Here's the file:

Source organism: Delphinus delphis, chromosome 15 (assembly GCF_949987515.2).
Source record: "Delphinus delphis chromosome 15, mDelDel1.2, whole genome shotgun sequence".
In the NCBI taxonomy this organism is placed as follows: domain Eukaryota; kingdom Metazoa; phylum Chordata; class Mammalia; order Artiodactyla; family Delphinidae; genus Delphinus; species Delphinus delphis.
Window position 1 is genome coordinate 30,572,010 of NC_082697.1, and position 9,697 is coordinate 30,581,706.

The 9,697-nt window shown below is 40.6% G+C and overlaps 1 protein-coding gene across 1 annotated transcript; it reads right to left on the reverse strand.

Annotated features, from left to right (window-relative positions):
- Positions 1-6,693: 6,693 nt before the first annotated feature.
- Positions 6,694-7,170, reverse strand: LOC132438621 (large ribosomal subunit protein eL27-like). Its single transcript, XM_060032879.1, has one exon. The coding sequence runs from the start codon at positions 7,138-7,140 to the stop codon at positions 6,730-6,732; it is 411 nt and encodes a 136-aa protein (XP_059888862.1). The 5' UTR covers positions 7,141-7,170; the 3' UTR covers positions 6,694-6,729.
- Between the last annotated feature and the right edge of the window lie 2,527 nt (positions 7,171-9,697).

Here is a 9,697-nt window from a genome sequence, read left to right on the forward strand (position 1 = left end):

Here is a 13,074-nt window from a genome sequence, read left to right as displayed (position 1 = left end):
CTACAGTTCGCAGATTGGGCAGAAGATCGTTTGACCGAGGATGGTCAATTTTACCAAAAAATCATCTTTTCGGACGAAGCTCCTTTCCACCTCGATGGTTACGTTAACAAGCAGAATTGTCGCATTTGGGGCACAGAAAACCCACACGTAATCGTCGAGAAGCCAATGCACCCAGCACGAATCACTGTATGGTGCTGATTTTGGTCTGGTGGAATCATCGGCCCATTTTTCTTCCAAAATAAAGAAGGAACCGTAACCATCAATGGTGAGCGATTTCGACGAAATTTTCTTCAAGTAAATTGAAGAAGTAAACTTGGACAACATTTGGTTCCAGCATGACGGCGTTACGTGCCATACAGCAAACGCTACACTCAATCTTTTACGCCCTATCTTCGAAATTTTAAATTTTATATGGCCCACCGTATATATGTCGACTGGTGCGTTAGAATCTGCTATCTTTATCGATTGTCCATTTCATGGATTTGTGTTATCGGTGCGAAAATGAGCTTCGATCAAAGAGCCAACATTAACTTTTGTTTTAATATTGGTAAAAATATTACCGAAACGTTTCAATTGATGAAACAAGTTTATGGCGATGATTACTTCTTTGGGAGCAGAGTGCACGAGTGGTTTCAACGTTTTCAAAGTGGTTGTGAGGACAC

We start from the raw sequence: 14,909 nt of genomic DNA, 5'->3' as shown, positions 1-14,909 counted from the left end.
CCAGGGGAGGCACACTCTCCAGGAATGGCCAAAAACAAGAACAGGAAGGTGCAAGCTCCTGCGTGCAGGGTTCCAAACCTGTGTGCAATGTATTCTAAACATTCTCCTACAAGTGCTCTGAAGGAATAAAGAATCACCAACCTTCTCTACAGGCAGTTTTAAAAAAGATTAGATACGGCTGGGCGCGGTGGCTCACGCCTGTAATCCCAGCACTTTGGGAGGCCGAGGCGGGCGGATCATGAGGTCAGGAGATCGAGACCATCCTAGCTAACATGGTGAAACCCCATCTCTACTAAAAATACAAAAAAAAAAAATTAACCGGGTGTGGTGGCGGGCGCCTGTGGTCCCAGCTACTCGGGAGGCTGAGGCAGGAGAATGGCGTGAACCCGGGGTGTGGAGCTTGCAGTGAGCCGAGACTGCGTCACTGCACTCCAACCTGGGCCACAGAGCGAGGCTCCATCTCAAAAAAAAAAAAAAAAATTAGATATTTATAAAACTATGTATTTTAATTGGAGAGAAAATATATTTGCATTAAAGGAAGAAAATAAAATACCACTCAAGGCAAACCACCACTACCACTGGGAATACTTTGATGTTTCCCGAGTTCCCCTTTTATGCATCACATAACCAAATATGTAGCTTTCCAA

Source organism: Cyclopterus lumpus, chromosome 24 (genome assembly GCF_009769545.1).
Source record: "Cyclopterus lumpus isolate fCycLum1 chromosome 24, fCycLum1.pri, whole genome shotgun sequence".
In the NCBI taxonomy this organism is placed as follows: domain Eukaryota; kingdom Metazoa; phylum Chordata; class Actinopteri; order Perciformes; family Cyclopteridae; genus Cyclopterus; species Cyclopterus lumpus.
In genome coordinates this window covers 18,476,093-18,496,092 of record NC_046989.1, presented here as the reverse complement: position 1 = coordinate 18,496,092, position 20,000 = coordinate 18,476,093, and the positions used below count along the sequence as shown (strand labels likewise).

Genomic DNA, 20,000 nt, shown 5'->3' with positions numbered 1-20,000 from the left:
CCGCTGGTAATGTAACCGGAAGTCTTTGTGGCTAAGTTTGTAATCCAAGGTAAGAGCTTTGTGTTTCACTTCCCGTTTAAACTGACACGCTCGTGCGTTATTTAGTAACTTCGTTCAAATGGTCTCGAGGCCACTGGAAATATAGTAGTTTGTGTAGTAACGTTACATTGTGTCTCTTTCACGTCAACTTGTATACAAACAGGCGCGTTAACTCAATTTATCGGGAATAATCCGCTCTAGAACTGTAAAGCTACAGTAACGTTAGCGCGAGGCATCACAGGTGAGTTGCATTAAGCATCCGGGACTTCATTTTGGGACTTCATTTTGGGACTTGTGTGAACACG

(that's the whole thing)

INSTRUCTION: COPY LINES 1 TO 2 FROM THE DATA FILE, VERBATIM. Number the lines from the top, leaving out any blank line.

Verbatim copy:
Source organism: Delphinus delphis, chromosome 15 (assembly GCF_949987515.2).
Source record: "Delphinus delphis chromosome 15, mDelDel1.2, whole genome shotgun sequence".